Australian mining billionaire Andrew Forrest’s Wyloo Metals has sealed a new Canada nickel deal, focusing on the drill-ready West Ragland nickel project in Nunavik, Quebec.
Wyloo has signed a C$25-million option and joint venture agreement with TSX-V-listed Orford Mining to acquire up to 80% of the project.
This agreement is Wyloo’s third Canadian investment, and follows several similar strategic investments aimed at supporting the discovery of critical battery-related commodities. In December, Wyloo announced a deal to become a cornerstone investor in Noront Resources, which is developing the Eagle’s Nest nickel project in the Ring of Fire.
Wyloo head Luca Giacovazzi said in a statement that the agreement provided a strategic opportunity for the company to join forces with Orford to accelerate exploration of the West Raglan project and unlock its potential.
West Raglan covers an area of 663 km² in one of the last remaining areas of the prolific Cape Smith Belt that has not undergone systematic, modern day exploration.
The project is located in the west-central portion of the belt, which is also home to Glencore’s Raglan mine and Canadian Royalties’ Nunavik mine. Historic exploration at West Raglan identified nickel/copper/cobalt and platinum group elements (PGEs) mineralisation hosted in ultramafic units over a strike length of about 35 km.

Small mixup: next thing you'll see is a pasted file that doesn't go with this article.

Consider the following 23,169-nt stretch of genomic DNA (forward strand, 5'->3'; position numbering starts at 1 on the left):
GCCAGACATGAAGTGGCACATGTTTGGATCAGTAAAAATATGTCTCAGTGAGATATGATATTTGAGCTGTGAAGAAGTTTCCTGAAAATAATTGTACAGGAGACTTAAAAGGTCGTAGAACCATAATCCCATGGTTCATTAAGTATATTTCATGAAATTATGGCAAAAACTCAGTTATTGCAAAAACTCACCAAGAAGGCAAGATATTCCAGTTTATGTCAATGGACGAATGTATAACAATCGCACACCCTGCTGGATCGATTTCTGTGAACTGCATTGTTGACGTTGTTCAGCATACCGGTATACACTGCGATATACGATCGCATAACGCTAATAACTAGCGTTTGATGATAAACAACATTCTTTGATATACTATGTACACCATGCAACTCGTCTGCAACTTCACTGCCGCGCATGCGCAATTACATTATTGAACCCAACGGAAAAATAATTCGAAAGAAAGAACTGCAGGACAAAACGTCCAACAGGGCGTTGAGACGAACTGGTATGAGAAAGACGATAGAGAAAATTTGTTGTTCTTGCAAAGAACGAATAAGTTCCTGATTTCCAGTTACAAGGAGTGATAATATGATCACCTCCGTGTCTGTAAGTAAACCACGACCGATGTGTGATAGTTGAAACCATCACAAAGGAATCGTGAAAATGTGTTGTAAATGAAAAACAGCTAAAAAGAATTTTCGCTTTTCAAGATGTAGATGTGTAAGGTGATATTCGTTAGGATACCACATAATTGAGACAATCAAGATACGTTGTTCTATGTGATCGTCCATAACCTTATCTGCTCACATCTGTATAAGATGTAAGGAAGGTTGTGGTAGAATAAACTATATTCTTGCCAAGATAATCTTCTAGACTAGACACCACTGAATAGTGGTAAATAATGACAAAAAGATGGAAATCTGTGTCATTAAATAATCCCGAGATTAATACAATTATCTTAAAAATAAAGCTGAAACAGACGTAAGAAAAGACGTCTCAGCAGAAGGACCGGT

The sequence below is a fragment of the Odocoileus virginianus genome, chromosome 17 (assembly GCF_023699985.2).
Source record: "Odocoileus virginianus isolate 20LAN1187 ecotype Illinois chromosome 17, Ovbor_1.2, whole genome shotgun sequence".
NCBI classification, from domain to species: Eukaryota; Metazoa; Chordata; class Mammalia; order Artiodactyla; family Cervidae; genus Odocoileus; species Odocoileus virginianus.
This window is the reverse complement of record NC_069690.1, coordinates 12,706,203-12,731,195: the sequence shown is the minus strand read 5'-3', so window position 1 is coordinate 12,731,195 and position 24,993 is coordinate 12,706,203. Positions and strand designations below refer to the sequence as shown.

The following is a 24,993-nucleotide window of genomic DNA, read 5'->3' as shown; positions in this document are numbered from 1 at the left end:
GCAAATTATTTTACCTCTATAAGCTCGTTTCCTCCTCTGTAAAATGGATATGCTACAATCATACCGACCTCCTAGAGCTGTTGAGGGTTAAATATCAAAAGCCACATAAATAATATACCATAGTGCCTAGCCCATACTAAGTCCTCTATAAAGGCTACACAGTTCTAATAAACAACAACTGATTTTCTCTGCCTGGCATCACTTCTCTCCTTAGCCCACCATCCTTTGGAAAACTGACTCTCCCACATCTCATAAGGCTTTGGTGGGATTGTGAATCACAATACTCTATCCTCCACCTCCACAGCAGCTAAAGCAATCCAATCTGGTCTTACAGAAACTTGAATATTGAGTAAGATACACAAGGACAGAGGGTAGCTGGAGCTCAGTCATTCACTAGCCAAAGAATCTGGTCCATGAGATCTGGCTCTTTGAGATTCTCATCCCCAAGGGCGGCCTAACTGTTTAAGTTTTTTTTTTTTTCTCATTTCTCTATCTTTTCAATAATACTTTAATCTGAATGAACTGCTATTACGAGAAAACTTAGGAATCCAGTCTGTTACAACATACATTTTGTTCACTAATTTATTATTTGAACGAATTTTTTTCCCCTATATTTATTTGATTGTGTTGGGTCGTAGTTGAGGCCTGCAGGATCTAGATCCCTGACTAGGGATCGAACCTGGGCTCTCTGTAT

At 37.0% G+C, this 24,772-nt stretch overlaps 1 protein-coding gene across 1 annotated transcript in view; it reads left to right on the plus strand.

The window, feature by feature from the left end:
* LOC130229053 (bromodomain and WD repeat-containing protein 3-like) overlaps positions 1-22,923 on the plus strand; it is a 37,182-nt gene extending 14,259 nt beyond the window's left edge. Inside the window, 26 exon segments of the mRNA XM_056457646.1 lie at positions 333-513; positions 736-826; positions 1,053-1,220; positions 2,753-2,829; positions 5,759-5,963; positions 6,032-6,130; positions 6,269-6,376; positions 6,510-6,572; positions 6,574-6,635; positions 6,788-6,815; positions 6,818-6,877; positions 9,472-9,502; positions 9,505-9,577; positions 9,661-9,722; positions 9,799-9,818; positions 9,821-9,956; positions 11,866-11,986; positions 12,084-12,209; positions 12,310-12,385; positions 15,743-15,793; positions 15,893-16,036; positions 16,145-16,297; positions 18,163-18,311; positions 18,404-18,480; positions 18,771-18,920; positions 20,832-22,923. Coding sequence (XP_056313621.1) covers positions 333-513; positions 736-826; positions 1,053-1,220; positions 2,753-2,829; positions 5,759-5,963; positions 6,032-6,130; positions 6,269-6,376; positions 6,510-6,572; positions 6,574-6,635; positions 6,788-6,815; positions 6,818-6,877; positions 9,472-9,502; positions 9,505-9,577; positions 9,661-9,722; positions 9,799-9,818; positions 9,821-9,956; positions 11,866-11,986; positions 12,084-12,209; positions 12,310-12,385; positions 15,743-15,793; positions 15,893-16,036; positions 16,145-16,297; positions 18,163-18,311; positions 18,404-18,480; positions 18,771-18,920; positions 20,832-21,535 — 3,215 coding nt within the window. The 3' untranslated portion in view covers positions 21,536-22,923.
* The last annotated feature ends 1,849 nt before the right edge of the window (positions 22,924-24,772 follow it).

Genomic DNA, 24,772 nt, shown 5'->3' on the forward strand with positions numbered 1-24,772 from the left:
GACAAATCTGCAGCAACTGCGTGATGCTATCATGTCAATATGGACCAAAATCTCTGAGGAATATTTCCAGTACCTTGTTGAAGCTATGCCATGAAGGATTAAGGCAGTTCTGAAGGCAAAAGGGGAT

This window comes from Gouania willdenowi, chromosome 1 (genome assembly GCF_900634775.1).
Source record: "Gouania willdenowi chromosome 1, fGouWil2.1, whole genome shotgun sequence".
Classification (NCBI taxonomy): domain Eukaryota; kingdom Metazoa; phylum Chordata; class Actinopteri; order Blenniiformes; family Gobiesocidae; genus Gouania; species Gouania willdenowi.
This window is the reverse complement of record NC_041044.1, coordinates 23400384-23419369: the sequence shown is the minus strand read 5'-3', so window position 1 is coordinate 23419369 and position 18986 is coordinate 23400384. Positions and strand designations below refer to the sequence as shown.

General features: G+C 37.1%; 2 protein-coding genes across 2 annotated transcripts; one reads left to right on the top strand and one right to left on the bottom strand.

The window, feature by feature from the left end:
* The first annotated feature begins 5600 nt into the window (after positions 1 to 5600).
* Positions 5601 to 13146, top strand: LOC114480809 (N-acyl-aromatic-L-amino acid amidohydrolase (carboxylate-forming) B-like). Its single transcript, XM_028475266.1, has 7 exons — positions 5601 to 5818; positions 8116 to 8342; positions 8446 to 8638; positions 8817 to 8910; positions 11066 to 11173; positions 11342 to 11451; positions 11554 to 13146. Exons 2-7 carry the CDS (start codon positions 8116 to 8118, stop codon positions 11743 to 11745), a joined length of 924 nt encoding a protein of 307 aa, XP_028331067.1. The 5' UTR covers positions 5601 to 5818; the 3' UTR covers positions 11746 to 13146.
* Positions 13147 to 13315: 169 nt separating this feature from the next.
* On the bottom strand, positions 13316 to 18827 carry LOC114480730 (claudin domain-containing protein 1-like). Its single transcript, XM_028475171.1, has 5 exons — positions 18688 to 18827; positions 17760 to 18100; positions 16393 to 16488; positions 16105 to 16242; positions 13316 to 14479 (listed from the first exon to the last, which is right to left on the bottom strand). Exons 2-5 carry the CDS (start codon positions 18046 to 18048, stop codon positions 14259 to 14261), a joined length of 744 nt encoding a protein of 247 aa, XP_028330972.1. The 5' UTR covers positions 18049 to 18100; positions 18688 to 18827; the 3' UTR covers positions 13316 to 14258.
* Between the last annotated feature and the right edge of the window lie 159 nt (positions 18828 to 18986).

Six significant discoveries have been made on the property at shallow depths, with the best results being from the Frontier zone, which contains five high-grade mineralised lenses with grades in the range of 2% to 3% nickel, 1% copper and 2 g/t PGEs.
“Continuing the discovery of metals like nickel is critical to achieving a low carbon future, which is why we are committed to supporting exploration. To maximise our chances of discovery, we know that we need to be exploring in proven endowed mineral belts. This is why we are so excited about West Raglan. We’ll be using modern technologies to look deeper and more effectively than others before us, as we search for the next great Canadian nickel discovery,” Giacovazzi said.